Sometimes you know the context and premiss of your projects because you have been working on it for a while. Don’t assume everyone else have the same amount of information. That’s one of the good things of regularly document your work. You can get back to your own thoughts and reasoning in case you need them again.

Remote irony doesn’t work

Communication shapes your persona when working remotely: chosen words, tone, regularity, etc.

Avoid using irony or double meaning sentences. Written text doesn’t have intonation. I know you are thinking d’oh!”. It is obvious but not everyone remembers it. Tweets are constantly misinterpreted. This study about irony in Twitter shows how you can only detect irony if the user has previously tweet the opposite opinion.

Remote irony only works if the other person knows you very well.

Emojis are your remote face

Gestures and micro expressions don’t exist for others unless you tell them they happened. If a tree falls in a forest and no one is around to hear it, does it make a sound?

How others perceive us is directly linked to what we share with them. There is no need of sharing everything you do, but don’t forget to be a person.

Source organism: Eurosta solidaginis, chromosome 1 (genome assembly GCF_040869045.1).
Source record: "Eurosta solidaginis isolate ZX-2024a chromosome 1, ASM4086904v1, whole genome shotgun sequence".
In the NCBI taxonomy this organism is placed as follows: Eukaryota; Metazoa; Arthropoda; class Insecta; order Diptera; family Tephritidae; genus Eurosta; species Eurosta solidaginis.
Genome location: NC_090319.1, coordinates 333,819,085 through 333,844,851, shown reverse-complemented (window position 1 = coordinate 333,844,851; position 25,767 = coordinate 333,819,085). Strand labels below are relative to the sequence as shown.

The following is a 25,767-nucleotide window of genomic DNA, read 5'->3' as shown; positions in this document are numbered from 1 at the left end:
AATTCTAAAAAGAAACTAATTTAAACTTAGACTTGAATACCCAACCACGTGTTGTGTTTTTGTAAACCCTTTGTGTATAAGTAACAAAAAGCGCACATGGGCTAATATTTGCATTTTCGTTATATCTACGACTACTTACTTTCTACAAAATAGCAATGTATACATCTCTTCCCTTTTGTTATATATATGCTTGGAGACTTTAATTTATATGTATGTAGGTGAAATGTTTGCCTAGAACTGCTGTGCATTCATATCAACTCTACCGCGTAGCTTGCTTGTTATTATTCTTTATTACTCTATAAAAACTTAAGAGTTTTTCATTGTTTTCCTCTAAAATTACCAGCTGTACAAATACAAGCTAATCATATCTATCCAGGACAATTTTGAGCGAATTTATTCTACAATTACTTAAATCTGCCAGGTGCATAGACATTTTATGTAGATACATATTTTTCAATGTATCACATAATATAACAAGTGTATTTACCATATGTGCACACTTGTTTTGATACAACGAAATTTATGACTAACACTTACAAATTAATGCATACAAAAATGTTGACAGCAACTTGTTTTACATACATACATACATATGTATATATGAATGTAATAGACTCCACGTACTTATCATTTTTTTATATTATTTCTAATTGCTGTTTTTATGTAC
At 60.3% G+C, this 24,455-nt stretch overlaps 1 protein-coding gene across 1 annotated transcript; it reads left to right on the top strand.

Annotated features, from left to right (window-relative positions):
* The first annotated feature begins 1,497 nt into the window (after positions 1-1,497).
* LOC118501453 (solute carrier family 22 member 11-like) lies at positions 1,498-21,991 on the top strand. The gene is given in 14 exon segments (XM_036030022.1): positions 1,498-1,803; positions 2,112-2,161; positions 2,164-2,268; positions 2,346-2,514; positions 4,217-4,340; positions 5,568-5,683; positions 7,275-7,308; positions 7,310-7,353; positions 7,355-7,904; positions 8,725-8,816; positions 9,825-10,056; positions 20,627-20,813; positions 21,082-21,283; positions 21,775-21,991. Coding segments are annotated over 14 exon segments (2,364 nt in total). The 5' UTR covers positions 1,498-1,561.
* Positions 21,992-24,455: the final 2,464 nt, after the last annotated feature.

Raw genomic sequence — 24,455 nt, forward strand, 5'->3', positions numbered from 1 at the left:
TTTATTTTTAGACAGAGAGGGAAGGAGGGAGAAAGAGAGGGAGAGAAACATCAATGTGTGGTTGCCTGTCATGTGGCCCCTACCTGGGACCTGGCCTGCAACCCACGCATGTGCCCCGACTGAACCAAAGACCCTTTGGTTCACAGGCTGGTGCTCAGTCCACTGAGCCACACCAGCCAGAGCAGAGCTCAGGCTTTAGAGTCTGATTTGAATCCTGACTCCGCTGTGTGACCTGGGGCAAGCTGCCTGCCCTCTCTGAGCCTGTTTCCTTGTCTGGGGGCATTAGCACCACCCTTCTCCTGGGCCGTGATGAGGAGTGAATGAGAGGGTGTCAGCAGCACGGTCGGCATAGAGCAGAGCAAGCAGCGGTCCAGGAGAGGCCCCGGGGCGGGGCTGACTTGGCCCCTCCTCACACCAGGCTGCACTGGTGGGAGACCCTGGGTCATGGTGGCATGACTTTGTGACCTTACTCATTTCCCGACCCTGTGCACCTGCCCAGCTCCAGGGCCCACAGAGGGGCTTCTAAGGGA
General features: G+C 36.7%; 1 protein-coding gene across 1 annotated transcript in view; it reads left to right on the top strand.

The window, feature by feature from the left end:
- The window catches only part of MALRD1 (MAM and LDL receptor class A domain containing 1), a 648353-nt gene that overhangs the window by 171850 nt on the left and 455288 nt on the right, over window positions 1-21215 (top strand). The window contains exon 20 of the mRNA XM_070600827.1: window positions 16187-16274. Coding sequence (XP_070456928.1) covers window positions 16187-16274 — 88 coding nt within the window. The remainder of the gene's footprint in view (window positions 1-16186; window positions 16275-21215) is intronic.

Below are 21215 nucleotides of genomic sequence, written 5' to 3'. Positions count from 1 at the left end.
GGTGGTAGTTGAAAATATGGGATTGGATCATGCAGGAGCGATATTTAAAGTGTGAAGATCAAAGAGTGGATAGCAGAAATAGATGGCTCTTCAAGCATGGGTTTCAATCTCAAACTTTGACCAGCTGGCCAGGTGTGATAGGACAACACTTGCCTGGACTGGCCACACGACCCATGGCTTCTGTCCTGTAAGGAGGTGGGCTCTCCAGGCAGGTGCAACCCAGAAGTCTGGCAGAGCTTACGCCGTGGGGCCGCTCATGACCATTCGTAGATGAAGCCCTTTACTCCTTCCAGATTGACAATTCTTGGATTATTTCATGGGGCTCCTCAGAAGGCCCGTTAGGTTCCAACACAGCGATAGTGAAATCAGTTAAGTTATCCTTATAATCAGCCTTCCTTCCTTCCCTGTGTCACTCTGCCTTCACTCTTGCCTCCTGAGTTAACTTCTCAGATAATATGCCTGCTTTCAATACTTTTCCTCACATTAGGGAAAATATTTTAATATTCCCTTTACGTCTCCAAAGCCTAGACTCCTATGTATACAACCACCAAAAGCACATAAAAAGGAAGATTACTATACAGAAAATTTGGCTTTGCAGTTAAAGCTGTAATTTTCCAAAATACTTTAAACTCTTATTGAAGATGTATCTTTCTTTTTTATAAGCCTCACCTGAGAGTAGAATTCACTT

One of my mottos for remote communication is: Let others know how you reacted to non-work-related issues. In other words: every cat picture needs its heart-eye emoji.

Emojis or animated GIFs are perfect to acknowledge others’ interests and display your own. They help shape your character.

Summary: Six tips for remote communication

  1. Choose a schedule and stick to it. Be reliable. Even when freelancing, you are not alone in the world.
  2. Remote communication is asynchronous.
  3. Interrupt others the way you’d like to be interrupted.
  4. Document, document, document.
  5. Your remote persona is shaped by your communication. Avoid being misinterpreted.
  6. If you are happy and you know it 👏
remote communication
June 3, 2019

Maintaining sanity and social skills when working remotely

The need of an artificial water cooler experience

Photo by Dan Gold

Working remotely is my default status, and even I forget sometimes to interact with humans in real life.

I once started a job where I was going almost everyday to a physical office after six years of working only remotely. First five days in, on Friday afternoon, my voice got hoarse. Five days of good mornings and a hundred questions had made my voice vanish for the weekend.

To be fair, I hadn’t enjoyed a lot of social life for almost a year for medical reasons. Nevertheless, I decided I would take more care of my social skills in the future.

This is my personal reminder to never stop training my social muscle.

The artificial water cooler experience

When you work in an office, you take for granted lots of everyday things. If you drive there or use public transportation, you’ll look at some other person’s eyes, navigate the space to avoid crushing, and eventually have to talk to somebody.

Discussing projects at meetings, going for a coffee with a coworker, standing by the water cooler or just getting to the office and say Good morning makes you interact with your peers and exercise your social skills.